Our city is proud to offer monthly trash pickup, every-other-day recycling pickup, and composting services. Are you in the present moment with us? Vibe a bit longer, then see when your intuition says to place the compost at the curb—that will be the correct time. But how do you know which items belong in which bin? It simply couldn’t be simpler.
Blue glass bottles must be carefully shattered and tumbled to add to our gorgeous city’s pebbly beach. A carpool takes glass pebbles to the shoreline on the harvest moon. Clear glass bottles can be placed directly into the yellow glass bin. Glass bottles with metallic fasteners and tops can be reused to make an upcycled bouquet holder.
Do you own a jeweler’s magnifying glass? A set of reusable silicone swabs? You’ll need both to ensure the metal cans you recycle are spotless, or our friendly crew will accept your refusal to learn these simple guidelines as an invitation for our junior bagpiper’s team to practice in your yard. Your neighbors will absolutely love hearing their glorious drone.
For ambiguous metals, including but not limited to cadmium, nickel, brass, and aluminum, you’ll need a copy of Manuel’s Manual of House Metals and the special dichotomous key that goes with it. Flip to page 47 and say aloud the Latin incantation. Next, gather all your items, head to the dumpster behind the nearest Starbucks, and wait for a city raccoon. You’ll know it is a municipal staffer by its friendly and non-bitey attitude. The raccoon will bathe your recyclable metal and tinfoil in a fountain, and his paws will leave it clean and glossy enough for your outlandishly filthy bin.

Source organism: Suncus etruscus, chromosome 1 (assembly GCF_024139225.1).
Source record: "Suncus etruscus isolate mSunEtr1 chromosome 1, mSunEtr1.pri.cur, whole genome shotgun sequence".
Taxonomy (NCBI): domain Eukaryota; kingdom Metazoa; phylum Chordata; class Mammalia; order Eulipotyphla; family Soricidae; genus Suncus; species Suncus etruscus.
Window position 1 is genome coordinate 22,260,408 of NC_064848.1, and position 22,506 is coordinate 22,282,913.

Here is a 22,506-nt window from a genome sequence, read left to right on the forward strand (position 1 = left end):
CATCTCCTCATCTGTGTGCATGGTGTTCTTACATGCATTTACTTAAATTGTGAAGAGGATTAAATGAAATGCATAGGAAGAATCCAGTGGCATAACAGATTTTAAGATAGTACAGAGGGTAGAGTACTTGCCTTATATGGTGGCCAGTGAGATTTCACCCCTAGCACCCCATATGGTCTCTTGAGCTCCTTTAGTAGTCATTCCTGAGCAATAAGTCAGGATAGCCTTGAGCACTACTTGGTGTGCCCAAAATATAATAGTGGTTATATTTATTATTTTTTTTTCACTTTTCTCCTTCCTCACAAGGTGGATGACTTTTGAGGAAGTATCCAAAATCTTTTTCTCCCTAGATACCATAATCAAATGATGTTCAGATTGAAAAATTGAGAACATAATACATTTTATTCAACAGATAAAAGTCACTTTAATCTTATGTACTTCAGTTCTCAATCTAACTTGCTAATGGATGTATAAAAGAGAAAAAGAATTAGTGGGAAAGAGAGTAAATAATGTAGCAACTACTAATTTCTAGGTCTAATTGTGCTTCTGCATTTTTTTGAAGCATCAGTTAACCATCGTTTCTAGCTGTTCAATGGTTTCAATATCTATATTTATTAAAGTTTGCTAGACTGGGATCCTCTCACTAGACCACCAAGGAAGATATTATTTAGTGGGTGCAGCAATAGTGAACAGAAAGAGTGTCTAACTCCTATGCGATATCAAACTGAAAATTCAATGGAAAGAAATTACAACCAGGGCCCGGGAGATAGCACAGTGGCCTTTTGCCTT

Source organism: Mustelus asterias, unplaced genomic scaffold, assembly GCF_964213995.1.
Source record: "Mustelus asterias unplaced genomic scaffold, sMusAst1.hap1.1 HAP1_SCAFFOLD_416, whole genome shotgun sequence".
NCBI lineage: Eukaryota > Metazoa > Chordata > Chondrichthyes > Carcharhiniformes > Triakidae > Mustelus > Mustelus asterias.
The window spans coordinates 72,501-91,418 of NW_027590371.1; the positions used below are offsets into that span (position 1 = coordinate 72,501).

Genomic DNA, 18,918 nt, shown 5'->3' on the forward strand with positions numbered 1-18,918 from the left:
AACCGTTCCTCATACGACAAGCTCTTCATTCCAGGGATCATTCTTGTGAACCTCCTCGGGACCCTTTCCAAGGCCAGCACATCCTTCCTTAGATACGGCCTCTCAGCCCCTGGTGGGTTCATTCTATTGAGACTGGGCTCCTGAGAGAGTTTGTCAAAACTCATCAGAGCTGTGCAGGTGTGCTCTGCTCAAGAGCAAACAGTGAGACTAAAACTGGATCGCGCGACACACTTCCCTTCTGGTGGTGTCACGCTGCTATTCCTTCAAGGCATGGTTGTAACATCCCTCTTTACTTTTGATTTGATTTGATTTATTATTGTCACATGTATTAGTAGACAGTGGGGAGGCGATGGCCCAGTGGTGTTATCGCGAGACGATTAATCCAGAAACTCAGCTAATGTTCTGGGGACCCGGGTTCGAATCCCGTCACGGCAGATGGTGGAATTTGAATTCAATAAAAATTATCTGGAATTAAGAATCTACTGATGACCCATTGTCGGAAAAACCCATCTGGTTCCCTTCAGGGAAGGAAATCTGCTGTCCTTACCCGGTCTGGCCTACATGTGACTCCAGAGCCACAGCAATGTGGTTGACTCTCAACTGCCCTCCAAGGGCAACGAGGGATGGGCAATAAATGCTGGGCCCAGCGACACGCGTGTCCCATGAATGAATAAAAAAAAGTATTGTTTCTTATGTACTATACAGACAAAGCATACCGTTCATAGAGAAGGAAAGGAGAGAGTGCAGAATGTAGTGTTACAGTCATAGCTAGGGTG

Now that you live here, you must be ready to commit to a bagless lifestyle. On a rainy night, sit in your rental’s gravel driveway, and carefully weave a plastic net. Take a heroic dose of LSD, then meet the fleeting spirit of the sea turtle, and beg it for mercy after it watches all of your plastic bags float down the river.
Do you have your updated City Manual Version 3.852A? Good, we want to be on the same page here. Plastic jugs with purely decorative handles are always trash. Plastic jugs with usable plastic handles are recyclable. Honey squeeze bottles featuring bears with particularly deranged features are permitted to be burned in a yearly bonfire so that we don’t repeat the Teddy Bear Rampage of 2014. Larger plastic jugs between 9.5 to 75,000 ounces are recyclable, but only if filled with LaCroix at least four times before being deposited in a bin.
Paper and Cardboard
For these items, you’ll need a Schmueller’s grease scale, accompanied by the pizza scale. If your cardboard is just a bit greasy, say a 1-2.5, you can put it in the recycling. If it is just a smidgen above that, you’ll need to throw it in the compost; if it has dark purple or bleached cardboard, you need to place it in a trash can.
Don your darkest cloak. A black mask. Any color underthings. Sneak your styrofoam garbage into your neighbor’s trash can, so no one will know your secret shame. Overexplain your terrible and mighty guilt to your cashier at Trader Joe’s when they ask how your day is going and enjoy a mild panic attack while they attempt to soothe your frantic feelings.
Thank you for your time and attention while learning how straightforward recycling is here. Don’t forget, you’ll be getting your yearly reference to help you identify different plastic, metal, and aseptic packaging types shipped directly to your door unless you choose to opt out by DMing us on Instagram. We also have various fun and exciting workshops coming up:
- “Finding Joy and Presence by Gardening in a Pre-Apocalyptic World”
- “Are Reusable Menstrual Products Guilt-Free Enough?”
- “Making Things Bearable: How to Move On After the Plastic Honeybear Massacre”
- “What the Hell Do I Do With All These Amazon Mailers?”
- “Bagpipes: Why Not?”
Also, don’t forget to submit your drawings for the city employee raccoon mascot. The grand prize winner will get one extra trash pickup this year.